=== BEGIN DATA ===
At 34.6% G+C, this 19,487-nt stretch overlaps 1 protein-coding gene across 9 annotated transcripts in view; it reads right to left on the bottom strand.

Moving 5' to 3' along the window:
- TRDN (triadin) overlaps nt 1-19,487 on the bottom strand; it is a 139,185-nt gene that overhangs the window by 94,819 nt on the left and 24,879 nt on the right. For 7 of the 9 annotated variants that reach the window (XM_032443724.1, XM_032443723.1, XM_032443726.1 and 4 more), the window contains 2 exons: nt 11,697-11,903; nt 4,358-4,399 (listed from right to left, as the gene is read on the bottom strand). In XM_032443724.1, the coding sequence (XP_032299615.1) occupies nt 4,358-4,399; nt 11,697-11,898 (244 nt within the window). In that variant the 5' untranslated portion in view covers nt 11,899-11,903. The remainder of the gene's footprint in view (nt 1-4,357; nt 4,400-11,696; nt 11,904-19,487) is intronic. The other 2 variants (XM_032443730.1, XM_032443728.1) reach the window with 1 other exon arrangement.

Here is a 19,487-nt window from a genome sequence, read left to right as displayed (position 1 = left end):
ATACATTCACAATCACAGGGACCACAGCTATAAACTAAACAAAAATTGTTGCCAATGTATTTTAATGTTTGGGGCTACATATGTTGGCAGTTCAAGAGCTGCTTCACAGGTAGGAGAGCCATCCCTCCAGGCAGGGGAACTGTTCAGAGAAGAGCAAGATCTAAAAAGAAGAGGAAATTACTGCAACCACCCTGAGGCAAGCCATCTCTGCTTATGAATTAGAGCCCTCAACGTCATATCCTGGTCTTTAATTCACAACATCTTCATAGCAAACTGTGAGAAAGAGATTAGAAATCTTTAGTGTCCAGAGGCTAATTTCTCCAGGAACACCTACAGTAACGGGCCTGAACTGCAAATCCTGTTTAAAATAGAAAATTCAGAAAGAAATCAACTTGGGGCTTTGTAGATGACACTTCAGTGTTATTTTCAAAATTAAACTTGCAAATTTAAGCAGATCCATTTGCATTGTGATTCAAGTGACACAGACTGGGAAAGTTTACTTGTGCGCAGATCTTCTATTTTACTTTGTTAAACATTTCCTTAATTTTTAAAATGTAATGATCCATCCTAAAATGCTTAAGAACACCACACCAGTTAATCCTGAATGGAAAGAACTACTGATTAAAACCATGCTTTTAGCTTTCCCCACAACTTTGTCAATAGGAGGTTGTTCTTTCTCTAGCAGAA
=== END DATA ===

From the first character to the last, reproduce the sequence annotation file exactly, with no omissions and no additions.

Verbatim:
At 34.6% G+C, this 19,487-nt stretch overlaps 1 protein-coding gene across 9 annotated transcripts in view; it reads right to left on the bottom strand.

Moving 5' to 3' along the window:
- TRDN (triadin) overlaps nt 1-19,487 on the bottom strand; it is a 139,185-nt gene that overhangs the window by 94,819 nt on the left and 24,879 nt on the right. For 7 of the 9 annotated variants that reach the window (XM_032443724.1, XM_032443723.1, XM_032443726.1 and 4 more), the window contains 2 exons: nt 11,697-11,903; nt 4,358-4,399 (listed from right to left, as the gene is read on the bottom strand). In XM_032443724.1, the coding sequence (XP_032299615.1) occupies nt 4,358-4,399; nt 11,697-11,898 (244 nt within the window). In that variant the 5' untranslated portion in view covers nt 11,899-11,903. The remainder of the gene's footprint in view (nt 1-4,357; nt 4,400-11,696; nt 11,904-19,487) is intronic. The other 2 variants (XM_032443730.1, XM_032443728.1) reach the window with 1 other exon arrangement.

Here is a 19,487-nt window from a genome sequence, read left to right as displayed (position 1 = left end):
ATACATTCACAATCACAGGGACCACAGCTATAAACTAAACAAAAATTGTTGCCAATGTATTTTAATGTTTGGGGCTACATATGTTGGCAGTTCAAGAGCTGCTTCACAGGTAGGAGAGCCATCCCTCCAGGCAGGGGAACTGTTCAGAGAAGAGCAAGATCTAAAAAGAAGAGGAAATTACTGCAACCACCCTGAGGCAAGCCATCTCTGCTTATGAATTAGAGCCCTCAACGTCATATCCTGGTCTTTAATTCACAACATCTTCATAGCAAACTGTGAGAAAGAGATTAGAAATCTTTAGTGTCCAGAGGCTAATTTCTCCAGGAACACCTACAGTAACGGGCCTGAACTGCAAATCCTGTTTAAAATAGAAAATTCAGAAAGAAATCAACTTGGGGCTTTGTAGATGACACTTCAGTGTTATTTTCAAAATTAAACTTGCAAATTTAAGCAGATCCATTTGCATTGTGATTCAAGTGACACAGACTGGGAAAGTTTACTTGTGCGCAGATCTTCTATTTTACTTTGTTAAACATTTCCTTAATTTTTAAAATGTAATGATCCATCCTAAAATGCTTAAGAACACCACACCAGTTAATCCTGAATGGAAAGAACTACTGATTAAAACCATGCTTTTAGCTTTCCCCACAACTTTGTCAATAGGAGGTTGTTCTTTCTCTAGCAGAA